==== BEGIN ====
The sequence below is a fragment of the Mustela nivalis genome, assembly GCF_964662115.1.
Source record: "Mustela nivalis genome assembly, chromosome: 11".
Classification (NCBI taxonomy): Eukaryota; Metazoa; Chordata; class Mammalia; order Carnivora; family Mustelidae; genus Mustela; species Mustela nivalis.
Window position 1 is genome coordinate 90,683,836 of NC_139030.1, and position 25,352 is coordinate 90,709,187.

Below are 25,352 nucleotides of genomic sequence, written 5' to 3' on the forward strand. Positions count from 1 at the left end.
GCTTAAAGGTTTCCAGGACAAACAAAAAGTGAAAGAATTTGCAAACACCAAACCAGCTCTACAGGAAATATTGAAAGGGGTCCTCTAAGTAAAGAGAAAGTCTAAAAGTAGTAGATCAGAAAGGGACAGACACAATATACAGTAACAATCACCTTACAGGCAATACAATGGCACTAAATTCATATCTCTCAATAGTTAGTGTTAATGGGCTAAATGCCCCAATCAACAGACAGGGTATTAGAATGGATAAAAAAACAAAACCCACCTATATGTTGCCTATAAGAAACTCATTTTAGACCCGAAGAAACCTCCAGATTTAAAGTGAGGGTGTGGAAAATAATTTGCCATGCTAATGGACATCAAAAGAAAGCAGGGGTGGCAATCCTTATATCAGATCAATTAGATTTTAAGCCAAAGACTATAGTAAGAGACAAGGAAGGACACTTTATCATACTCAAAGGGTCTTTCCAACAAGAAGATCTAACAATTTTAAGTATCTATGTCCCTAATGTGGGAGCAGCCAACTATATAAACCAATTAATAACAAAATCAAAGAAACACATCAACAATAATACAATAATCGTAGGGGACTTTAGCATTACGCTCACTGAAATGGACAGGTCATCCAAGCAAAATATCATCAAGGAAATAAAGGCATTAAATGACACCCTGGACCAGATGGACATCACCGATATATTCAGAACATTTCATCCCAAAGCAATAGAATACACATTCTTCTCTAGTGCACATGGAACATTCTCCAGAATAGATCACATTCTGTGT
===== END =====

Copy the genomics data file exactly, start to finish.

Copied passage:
The sequence below is a fragment of the Mustela nivalis genome, assembly GCF_964662115.1.
Source record: "Mustela nivalis genome assembly, chromosome: 11".
Classification (NCBI taxonomy): Eukaryota; Metazoa; Chordata; class Mammalia; order Carnivora; family Mustelidae; genus Mustela; species Mustela nivalis.
Window position 1 is genome coordinate 90,683,836 of NC_139030.1, and position 25,352 is coordinate 90,709,187.

Below are 25,352 nucleotides of genomic sequence, written 5' to 3' on the forward strand. Positions count from 1 at the left end.
GCTTAAAGGTTTCCAGGACAAACAAAAAGTGAAAGAATTTGCAAACACCAAACCAGCTCTACAGGAAATATTGAAAGGGGTCCTCTAAGTAAAGAGAAAGTCTAAAAGTAGTAGATCAGAAAGGGACAGACACAATATACAGTAACAATCACCTTACAGGCAATACAATGGCACTAAATTCATATCTCTCAATAGTTAGTGTTAATGGGCTAAATGCCCCAATCAACAGACAGGGTATTAGAATGGATAAAAAAACAAAACCCACCTATATGTTGCCTATAAGAAACTCATTTTAGACCCGAAGAAACCTCCAGATTTAAAGTGAGGGTGTGGAAAATAATTTGCCATGCTAATGGACATCAAAAGAAAGCAGGGGTGGCAATCCTTATATCAGATCAATTAGATTTTAAGCCAAAGACTATAGTAAGAGACAAGGAAGGACACTTTATCATACTCAAAGGGTCTTTCCAACAAGAAGATCTAACAATTTTAAGTATCTATGTCCCTAATGTGGGAGCAGCCAACTATATAAACCAATTAATAACAAAATCAAAGAAACACATCAACAATAATACAATAATCGTAGGGGACTTTAGCATTACGCTCACTGAAATGGACAGGTCATCCAAGCAAAATATCATCAAGGAAATAAAGGCATTAAATGACACCCTGGACCAGATGGACATCACCGATATATTCAGAACATTTCATCCCAAAGCAATAGAATACACATTCTTCTCTAGTGCACATGGAACATTCTCCAGAATAGATCACATTCTGTGT